Franklin 150th: Artillery Hell

One of the things often remembered about Gen. John Bell Hood’s attack is that it was made without artillery support. Like many of the aspects of Franklin, this isn’t entirely true.

In fact, there were a few batteries present, one of which was Guibor’s Missouri Battery. The following is the harrowing account of Franklin from a red legs perspective, Gunner Samuel Dunlap:

“Our section was ordered to go out in front of the advance line & commence firing. We were soon in position-guns loaded, & at the command fire! sent two shells screaming through the air in the direction of the fortified little city.

“This was a signal for our men to prepare for a charge all around the lines-& a deafening roar of artillery-attended with the bursting of shells & whizzing of minnies-from the enemies guns, was heard in return. Our pieces fire as rapidly as possible & until our first line of battle passed—then limbered up—fell in their rear to join in the charge. This was the first & only instance during the war in which we were ordered to charge as artillery-but Hood’s intention on this occasion was to take everything by storm—& had he been sucessful-when a good position for artillery had been reached-we would have been ready to plant our guns. Our advance extended down an open field, over a small ravine & railroad-up an inclined plain in full view of the enemy. Our horses had become almost wild with excitement-rearing & pitching to free themsleves from their drivers-& escapre the ‘hailstorm’ of shot & shell, what was tearing up the ground around them.

“In crossing the railroad, one of the wheel tugs on my gun broke which necessitated a short halt…We had moved but a few paces from where the breakage occured—when the same wheel driver (Stubbs) was hit on the head with a fragment of shell—& fell forward between his horses—lodging upon the bridle reins and end of pole. He was born from the field & place filled by one of the cannoniers. We succeeded in driving the enemy from their first & second line of works but our first line of battle becoming so decimated by the continous hail of shell, grape, canister & minnies into their ranks-had to be filled by the second & third. Not being able to obtain a position, from which we could do execution, without endangering the lives of our own men-the battery was halted at the first line of works-but our infantry kept steadily on-on! until their enemy was driven behind the last line of entrenchments. We were told to remain in place, subject to orders-& I assure you the continual rain of shot, shell & the sight of our comrads falling around us-made our position anything but a pleasant one. To be a silent & helpless spectator, when death in all its horridness, is hovering over you-listen to the cries of the wounded & dying as they are being carted off the field-requires greater nerve-than to face the cannons mouth in heat of battle.”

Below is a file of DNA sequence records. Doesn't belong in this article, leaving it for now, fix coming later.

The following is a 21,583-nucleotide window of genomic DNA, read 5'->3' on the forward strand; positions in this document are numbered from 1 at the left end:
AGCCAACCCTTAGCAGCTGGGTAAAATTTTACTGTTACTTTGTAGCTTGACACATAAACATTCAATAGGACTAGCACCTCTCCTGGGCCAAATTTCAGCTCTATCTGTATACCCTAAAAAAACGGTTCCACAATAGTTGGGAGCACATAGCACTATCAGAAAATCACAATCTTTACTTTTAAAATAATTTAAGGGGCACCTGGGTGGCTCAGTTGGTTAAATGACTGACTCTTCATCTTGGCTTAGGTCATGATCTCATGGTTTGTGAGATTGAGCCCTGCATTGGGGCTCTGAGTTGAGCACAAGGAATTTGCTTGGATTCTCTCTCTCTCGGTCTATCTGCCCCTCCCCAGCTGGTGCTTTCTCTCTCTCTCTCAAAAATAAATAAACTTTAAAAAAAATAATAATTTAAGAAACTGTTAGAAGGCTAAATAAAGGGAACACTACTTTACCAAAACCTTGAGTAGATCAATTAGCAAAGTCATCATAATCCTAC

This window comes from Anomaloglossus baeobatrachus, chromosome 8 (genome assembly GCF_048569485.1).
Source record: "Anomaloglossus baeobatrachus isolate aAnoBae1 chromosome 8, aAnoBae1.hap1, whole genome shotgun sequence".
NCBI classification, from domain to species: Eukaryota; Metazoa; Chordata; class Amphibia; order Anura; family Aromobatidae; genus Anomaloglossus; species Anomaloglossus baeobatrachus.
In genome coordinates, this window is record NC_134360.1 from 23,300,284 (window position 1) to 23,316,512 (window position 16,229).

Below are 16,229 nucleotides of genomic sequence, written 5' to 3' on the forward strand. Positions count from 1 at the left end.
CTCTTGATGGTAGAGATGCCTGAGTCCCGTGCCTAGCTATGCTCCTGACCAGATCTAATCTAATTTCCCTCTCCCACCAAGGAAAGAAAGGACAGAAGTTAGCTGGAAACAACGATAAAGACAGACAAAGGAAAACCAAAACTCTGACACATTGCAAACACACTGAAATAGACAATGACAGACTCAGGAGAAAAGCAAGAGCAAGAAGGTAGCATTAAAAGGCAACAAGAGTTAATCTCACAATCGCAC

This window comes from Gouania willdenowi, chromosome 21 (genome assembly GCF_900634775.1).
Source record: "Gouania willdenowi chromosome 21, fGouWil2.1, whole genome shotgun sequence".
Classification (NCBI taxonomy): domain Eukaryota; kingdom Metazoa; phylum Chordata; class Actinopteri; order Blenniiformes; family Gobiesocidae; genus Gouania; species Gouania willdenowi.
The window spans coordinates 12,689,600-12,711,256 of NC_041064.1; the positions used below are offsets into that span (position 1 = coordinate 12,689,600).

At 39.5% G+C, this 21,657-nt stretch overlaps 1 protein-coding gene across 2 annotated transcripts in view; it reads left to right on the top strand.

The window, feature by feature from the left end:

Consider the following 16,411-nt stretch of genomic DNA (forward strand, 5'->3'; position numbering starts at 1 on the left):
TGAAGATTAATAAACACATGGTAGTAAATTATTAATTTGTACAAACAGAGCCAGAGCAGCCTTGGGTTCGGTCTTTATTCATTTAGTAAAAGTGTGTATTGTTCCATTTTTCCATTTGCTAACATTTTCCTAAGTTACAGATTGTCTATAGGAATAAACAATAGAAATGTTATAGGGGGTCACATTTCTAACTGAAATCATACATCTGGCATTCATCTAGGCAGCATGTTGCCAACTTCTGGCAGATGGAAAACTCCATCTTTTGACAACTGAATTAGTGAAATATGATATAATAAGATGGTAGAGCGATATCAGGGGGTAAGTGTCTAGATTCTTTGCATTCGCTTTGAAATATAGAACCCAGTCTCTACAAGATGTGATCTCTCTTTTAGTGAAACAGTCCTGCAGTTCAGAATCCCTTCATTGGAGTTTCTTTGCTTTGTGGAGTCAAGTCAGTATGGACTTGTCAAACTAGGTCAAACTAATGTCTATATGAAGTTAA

As the fighting finally died down about 9 p.m., that evening the guns were ordered back a short distance for the night. They were awakened at 3 a.m., though, and as the bulk of the army’s artillery arrived on the field, they were ordered into position to bombard the Federal positons—but come dawn, the positions had been abandoned.

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